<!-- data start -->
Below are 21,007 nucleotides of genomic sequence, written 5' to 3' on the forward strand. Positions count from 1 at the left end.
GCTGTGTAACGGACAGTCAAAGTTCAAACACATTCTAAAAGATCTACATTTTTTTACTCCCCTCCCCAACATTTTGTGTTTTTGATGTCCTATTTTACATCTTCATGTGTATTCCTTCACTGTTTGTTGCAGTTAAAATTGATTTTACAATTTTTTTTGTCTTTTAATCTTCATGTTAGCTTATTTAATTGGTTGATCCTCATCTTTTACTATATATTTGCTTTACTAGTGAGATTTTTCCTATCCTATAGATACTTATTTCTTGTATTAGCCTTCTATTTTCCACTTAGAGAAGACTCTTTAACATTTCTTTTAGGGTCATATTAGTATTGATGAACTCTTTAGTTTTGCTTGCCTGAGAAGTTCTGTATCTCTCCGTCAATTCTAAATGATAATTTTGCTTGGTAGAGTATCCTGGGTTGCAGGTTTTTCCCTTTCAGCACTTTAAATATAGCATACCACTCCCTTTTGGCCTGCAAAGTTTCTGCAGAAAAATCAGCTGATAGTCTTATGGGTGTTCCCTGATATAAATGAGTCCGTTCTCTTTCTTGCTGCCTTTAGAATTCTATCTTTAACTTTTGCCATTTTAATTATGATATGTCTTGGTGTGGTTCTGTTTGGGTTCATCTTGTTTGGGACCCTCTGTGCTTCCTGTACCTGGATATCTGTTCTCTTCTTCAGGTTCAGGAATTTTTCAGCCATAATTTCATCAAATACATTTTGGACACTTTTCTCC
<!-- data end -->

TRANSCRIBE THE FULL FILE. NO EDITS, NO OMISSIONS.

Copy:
Below are 21,007 nucleotides of genomic sequence, written 5' to 3' on the forward strand. Positions count from 1 at the left end.
GCTGTGTAACGGACAGTCAAAGTTCAAACACATTCTAAAAGATCTACATTTTTTTACTCCCCTCCCCAACATTTTGTGTTTTTGATGTCCTATTTTACATCTTCATGTGTATTCCTTCACTGTTTGTTGCAGTTAAAATTGATTTTACAATTTTTTTTGTCTTTTAATCTTCATGTTAGCTTATTTAATTGGTTGATCCTCATCTTTTACTATATATTTGCTTTACTAGTGAGATTTTTCCTATCCTATAGATACTTATTTCTTGTATTAGCCTTCTATTTTCCACTTAGAGAAGACTCTTTAACATTTCTTTTAGGGTCATATTAGTATTGATGAACTCTTTAGTTTTGCTTGCCTGAGAAGTTCTGTATCTCTCCGTCAATTCTAAATGATAATTTTGCTTGGTAGAGTATCCTGGGTTGCAGGTTTTTCCCTTTCAGCACTTTAAATATAGCATACCACTCCCTTTTGGCCTGCAAAGTTTCTGCAGAAAAATCAGCTGATAGTCTTATGGGTGTTCCCTGATATAAATGAGTCCGTTCTCTTTCTTGCTGCCTTTAGAATTCTATCTTTAACTTTTGCCATTTTAATTATGATATGTCTTGGTGTGGTTCTGTTTGGGTTCATCTTGTTTGGGACCCTCTGTGCTTCCTGTACCTGGATATCTGTTCTCTTCTTCAGGTTCAGGAATTTTTCAGCCATAATTTCATCAAATACATTTTGGACACTTTTCTCC